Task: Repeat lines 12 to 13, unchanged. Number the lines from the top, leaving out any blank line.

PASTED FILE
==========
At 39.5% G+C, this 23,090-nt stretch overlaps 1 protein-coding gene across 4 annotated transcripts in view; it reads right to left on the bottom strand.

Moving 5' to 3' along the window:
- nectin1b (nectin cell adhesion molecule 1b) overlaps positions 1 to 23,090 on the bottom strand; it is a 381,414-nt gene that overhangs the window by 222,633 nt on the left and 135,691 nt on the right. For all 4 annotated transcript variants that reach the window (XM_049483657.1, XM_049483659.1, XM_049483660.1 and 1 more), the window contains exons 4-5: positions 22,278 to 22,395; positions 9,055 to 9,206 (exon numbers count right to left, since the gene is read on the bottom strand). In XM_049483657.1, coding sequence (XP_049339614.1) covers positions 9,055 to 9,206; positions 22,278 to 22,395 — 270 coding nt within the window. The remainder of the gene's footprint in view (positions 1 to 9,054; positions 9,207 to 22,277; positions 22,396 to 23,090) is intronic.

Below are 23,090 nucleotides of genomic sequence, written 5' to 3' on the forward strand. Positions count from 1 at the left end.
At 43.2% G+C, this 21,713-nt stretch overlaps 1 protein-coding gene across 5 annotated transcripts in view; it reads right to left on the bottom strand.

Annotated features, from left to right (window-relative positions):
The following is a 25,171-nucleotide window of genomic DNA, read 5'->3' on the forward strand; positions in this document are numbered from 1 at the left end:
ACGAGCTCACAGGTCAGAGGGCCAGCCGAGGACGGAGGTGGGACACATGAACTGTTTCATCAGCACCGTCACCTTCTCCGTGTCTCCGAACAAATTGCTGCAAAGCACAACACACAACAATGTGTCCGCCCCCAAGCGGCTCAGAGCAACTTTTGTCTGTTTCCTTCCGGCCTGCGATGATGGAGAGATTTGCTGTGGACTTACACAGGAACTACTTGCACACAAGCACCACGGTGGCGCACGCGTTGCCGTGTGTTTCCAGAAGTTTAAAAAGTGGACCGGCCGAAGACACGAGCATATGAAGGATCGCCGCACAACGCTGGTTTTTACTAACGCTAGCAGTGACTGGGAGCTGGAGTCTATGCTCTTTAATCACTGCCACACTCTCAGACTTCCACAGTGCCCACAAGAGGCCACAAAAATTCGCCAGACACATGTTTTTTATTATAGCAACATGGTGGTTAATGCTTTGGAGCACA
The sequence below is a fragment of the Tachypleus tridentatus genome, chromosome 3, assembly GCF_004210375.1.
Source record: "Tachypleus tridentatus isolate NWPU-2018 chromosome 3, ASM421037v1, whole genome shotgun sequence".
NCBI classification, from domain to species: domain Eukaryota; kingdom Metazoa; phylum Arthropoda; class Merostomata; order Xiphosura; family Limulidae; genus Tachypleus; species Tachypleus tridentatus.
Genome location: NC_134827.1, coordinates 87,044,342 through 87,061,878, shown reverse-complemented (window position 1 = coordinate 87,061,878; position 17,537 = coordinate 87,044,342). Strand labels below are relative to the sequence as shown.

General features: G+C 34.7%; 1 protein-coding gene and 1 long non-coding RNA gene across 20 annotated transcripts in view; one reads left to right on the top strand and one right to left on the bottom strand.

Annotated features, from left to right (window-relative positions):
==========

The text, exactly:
Genome location: NC_134827.1, coordinates 87,044,342 through 87,061,878, shown reverse-complemented (window position 1 = coordinate 87,061,878; position 17,537 = coordinate 87,044,342). Strand labels below are relative to the sequence as shown.

General features: G+C 34.7%; 1 protein-coding gene and 1 long non-coding RNA gene across 20 annotated transcripts in view; one reads left to right on the top strand and one right to left on the bottom strand.